Reviewer Allan Becker: Allan has been designing and planting flower gardens, since he was a teenager in the 1960's. Now retired from the soft goods industry, where he held several positions in design, product development, and marketing, he has turned his passion for gardening into a second career, as a garden designer for private clients in Montreal, Canada.
Author: Andrew Wilson
Publisher: Timber Press
Author: Andrew Wilson
Publisher: Timber Press
Every era brings new trends in garden design and novel ways to use color in landscaping. Generations, previous to our own, planned functional gardens with polite color schemes that served specific purposes for rulers, landowners, parks, and residences. Today, homeowners continue to plan traditional gardens that satisfy their outdoor living needs However, designers who are contracted to handle large expanses of land, both public and private, are turning to a newer and more dramatic style of landscaping based upon a personal concept of the designer.
The author’s goal, which he achieves admirably, is to explain and demonstrate how an idea, a feeling, or a mood, can influence the final appearance of a landscape. This contemporary philosophy of garden design is known as conceptualism and its essential ingredient is color.
Conceptualism refers to a designer’s original idea, or concept, that inspires an overall design. It may be a reflection of a personal response to the garden’s physical location which, according to the author, may appear spiritual, sinister, fascinating, or sensuous. It may also reflect the political or social history of that location. Using plants, stones, wood, metal and resins, the conceptual garden is a creative expression realized through a depiction of warmth, coolness, depth, infinity, brilliance or contrast. All of these aesthetic notions are reinforced in the garden by the use or absence of color in both architectural and plant materials.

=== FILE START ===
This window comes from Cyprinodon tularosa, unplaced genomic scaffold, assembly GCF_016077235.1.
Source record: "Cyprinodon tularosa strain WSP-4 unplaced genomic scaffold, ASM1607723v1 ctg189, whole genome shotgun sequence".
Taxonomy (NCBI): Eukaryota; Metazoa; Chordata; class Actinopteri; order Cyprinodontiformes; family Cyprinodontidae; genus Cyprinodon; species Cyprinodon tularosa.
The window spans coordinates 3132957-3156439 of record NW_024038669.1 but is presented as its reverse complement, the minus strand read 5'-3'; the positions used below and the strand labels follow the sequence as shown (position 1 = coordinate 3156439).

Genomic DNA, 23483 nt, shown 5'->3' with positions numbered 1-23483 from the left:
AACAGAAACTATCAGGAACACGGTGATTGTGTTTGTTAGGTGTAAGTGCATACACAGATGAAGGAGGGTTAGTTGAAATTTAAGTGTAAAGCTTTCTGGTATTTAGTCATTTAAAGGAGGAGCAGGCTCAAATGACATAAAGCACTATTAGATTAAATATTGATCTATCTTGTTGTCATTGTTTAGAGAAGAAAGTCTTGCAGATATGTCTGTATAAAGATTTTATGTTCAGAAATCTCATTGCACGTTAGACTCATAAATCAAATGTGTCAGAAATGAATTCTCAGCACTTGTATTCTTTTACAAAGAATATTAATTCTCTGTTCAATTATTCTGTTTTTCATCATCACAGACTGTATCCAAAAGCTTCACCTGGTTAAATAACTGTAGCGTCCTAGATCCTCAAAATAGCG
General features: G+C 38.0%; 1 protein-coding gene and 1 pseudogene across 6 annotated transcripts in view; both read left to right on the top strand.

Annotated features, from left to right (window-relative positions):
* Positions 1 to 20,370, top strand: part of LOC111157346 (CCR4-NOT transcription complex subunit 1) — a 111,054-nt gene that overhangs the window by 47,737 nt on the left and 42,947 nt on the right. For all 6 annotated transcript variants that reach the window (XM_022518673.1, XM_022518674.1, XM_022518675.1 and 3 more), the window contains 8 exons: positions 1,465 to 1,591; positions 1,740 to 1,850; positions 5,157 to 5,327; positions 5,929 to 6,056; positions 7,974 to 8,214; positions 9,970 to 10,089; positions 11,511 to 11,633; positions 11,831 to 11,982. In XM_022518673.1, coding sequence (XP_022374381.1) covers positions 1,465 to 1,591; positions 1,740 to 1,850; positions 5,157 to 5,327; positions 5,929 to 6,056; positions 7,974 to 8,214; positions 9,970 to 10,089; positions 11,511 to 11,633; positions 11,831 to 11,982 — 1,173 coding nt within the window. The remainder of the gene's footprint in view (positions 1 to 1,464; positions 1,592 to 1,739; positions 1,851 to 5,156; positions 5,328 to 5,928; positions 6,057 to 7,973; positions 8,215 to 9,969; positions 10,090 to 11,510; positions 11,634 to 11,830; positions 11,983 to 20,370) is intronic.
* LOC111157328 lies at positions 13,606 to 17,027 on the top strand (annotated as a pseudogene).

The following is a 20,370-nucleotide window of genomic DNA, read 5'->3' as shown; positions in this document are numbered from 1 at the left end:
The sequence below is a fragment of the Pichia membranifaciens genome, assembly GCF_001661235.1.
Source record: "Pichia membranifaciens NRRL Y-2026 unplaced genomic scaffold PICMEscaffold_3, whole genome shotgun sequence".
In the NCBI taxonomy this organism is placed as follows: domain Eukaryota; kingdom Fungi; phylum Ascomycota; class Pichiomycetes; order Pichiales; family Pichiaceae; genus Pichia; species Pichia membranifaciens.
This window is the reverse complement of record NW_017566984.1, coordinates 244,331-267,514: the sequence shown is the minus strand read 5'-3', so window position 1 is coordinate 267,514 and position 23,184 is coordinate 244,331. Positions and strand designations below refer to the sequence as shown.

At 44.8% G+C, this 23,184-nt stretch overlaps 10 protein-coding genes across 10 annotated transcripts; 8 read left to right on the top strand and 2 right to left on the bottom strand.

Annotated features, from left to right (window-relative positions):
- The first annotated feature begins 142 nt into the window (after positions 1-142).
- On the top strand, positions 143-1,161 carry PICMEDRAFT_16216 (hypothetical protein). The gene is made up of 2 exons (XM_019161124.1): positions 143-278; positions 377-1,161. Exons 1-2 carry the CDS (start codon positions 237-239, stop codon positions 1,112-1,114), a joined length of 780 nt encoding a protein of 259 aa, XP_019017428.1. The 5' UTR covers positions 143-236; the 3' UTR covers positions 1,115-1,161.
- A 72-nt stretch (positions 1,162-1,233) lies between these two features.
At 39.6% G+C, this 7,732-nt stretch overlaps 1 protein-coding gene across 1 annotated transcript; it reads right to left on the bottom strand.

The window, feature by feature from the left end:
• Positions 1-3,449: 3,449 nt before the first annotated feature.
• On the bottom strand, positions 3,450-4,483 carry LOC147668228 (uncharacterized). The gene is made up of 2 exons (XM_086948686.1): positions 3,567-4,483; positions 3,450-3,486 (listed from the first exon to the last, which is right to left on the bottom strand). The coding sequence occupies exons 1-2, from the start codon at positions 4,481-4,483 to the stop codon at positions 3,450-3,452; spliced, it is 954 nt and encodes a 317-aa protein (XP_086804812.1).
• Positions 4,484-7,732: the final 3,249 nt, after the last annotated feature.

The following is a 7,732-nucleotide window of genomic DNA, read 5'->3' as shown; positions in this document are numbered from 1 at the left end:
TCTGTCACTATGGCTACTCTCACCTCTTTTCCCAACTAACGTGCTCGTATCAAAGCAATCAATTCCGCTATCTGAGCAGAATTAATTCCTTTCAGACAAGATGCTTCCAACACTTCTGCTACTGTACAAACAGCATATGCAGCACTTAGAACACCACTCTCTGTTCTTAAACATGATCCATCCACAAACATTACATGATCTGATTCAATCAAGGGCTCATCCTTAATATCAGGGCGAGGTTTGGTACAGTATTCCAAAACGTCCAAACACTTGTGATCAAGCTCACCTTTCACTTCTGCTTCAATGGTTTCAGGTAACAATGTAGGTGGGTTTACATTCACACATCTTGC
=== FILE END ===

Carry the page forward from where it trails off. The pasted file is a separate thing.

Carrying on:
Conceptual garden designers work mainly with perennials and ornamental grasses, whose palettes range from monochrome and muted to rich, vibrant, and bold. Similarly, where once the brick, stone, and natural colors of walls, and hardscapes supplied a neutral setting, contemporary designers are covering surfaces with tropical colored paint and are using construction and decorative materials, both organic and synthetic, in vivid and heavily saturated tones. The resulting gardens may be hauntingly serene or electrifying.
Mr. Wilson’s exposition begins with an overview of the science that explains our interaction with and the relationship between colors. Gardeners who are not scientifically inclined or who prefer to experiment with color rather than read about it, might skip this portion without diminishing their appreciation of the book. The author’s work is enriched by lavish illustrations supporting color theory, which are quite powerful and instructive on their own. There is a lot to learn simply by studying the images.
Beyond the introduction to color and its effect on people, the author continues to develop his theme with a demonstration that relies on copious visuals of gardens, created by influential contemporary designers. These spot perfect images help the reader understand personal responses to color, how color can be manipulated, and how contrast between colors ignites energy. They also help to explain the emotive qualities of color in landscaping. The author includes a fascinating discussion on how using a restrictive palette can maximize visual impact and demonstrates, in an eye-opening report, visually riveting results that occur when rules about color relationships are ignored. He concludes with a chapter on the colors found in nature and how they inspire and become part of a landscape design.
The dramatic works of the cutting edge designers, surveyed in this publication, may jolt some readers. It is a reminder that even hobbies based on tradition are not immune from change. Historically, gardens have reflected the cultures that created them. Therefore, it is understandable that they should also reflect changes in society when they occur.
gardeners may consider this modern philosophy audacious, forward
thinking generations will find it inspiring and exciting. This
publication confirms that conceptualism results in exceptionally
entertaining and moving landscape visuals. One cannot remain
indifferent to them. Perhaps that is a reflection of the times in
which we live because concept gardening seems to echo the current
era’s preoccupation with visual technology. By demonstrating how
contemporary ideas push boundaries, this book will rock your boat.
Welcome to a new millennium of garden design.
Click Here To Purchase Contemporary Color in the Landscape: Top Designers * Inspiring Ideas * New Combinations